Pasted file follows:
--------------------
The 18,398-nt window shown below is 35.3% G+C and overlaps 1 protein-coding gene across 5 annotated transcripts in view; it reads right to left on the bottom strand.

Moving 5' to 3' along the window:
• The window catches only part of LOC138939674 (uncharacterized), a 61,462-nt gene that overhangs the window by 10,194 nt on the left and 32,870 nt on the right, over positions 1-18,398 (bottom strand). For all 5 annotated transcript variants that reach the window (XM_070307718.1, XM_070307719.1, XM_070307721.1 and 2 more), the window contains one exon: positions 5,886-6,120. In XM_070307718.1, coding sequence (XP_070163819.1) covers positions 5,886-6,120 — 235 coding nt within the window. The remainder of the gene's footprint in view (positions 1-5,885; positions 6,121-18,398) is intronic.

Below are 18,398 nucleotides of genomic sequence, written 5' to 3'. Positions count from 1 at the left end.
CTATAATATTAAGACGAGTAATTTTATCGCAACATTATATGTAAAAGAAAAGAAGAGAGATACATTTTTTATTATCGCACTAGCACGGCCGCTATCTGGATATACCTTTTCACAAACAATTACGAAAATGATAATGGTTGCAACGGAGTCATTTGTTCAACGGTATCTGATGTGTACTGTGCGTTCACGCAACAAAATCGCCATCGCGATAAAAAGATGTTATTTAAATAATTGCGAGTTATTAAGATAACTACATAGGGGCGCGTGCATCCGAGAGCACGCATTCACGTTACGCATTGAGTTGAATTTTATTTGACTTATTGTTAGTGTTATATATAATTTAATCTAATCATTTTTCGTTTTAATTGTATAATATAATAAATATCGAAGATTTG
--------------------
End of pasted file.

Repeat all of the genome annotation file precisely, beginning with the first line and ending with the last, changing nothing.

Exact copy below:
The 18,398-nt window shown below is 35.3% G+C and overlaps 1 protein-coding gene across 5 annotated transcripts in view; it reads right to left on the bottom strand.

Moving 5' to 3' along the window:
• The window catches only part of LOC138939674 (uncharacterized), a 61,462-nt gene that overhangs the window by 10,194 nt on the left and 32,870 nt on the right, over positions 1-18,398 (bottom strand). For all 5 annotated transcript variants that reach the window (XM_070307718.1, XM_070307719.1, XM_070307721.1 and 2 more), the window contains one exon: positions 5,886-6,120. In XM_070307718.1, coding sequence (XP_070163819.1) covers positions 5,886-6,120 — 235 coding nt within the window. The remainder of the gene's footprint in view (positions 1-5,885; positions 6,121-18,398) is intronic.

Below are 18,398 nucleotides of genomic sequence, written 5' to 3'. Positions count from 1 at the left end.
CTATAATATTAAGACGAGTAATTTTATCGCAACATTATATGTAAAAGAAAAGAAGAGAGATACATTTTTTATTATCGCACTAGCACGGCCGCTATCTGGATATACCTTTTCACAAACAATTACGAAAATGATAATGGTTGCAACGGAGTCATTTGTTCAACGGTATCTGATGTGTACTGTGCGTTCACGCAACAAAATCGCCATCGCGATAAAAAGATGTTATTTAAATAATTGCGAGTTATTAAGATAACTACATAGGGGCGCGTGCATCCGAGAGCACGCATTCACGTTACGCATTGAGTTGAATTTTATTTGACTTATTGTTAGTGTTATATATAATTTAATCTAATCATTTTTCGTTTTAATTGTATAATATAATAAATATCGAAGATTTG